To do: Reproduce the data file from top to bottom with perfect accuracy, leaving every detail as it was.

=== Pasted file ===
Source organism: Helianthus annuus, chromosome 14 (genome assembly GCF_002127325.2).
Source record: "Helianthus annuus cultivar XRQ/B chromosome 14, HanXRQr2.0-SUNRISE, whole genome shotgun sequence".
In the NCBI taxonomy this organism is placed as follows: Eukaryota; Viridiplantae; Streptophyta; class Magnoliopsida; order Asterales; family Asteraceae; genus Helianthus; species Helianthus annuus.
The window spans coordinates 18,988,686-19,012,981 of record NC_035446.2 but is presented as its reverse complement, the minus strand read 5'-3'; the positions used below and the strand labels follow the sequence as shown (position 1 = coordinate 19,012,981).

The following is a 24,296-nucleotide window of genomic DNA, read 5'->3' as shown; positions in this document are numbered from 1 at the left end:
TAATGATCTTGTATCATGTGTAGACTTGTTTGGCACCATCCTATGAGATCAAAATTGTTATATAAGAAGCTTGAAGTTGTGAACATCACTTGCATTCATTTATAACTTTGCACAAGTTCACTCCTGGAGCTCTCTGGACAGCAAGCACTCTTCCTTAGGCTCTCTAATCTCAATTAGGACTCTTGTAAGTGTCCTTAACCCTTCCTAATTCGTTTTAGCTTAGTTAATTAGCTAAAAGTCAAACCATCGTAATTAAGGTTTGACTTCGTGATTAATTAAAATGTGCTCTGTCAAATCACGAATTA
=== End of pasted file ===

Source organism: Helianthus annuus, chromosome 14 (genome assembly GCF_002127325.2).
Source record: "Helianthus annuus cultivar XRQ/B chromosome 14, HanXRQr2.0-SUNRISE, whole genome shotgun sequence".
In the NCBI taxonomy this organism is placed as follows: Eukaryota; Viridiplantae; Streptophyta; class Magnoliopsida; order Asterales; family Asteraceae; genus Helianthus; species Helianthus annuus.
The window spans coordinates 18,988,686-19,012,981 of record NC_035446.2 but is presented as its reverse complement, the minus strand read 5'-3'; the positions used below and the strand labels follow the sequence as shown (position 1 = coordinate 19,012,981).

The following is a 24,296-nucleotide window of genomic DNA, read 5'->3' as shown; positions in this document are numbered from 1 at the left end:
TAATGATCTTGTATCATGTGTAGACTTGTTTGGCACCATCCTATGAGATCAAAATTGTTATATAAGAAGCTTGAAGTTGTGAACATCACTTGCATTCATTTATAACTTTGCACAAGTTCACTCCTGGAGCTCTCTGGACAGCAAGCACTCTTCCTTAGGCTCTCTAATCTCAATTAGGACTCTTGTAAGTGTCCTTAACCCTTCCTAATTCGTTTTAGCTTAGTTAATTAGCTAAAAGTCAAACCATCGTAATTAAGGTTTGACTTCGTGATTAATTAAAATGTGCTCTGTCAAATCACGAATTA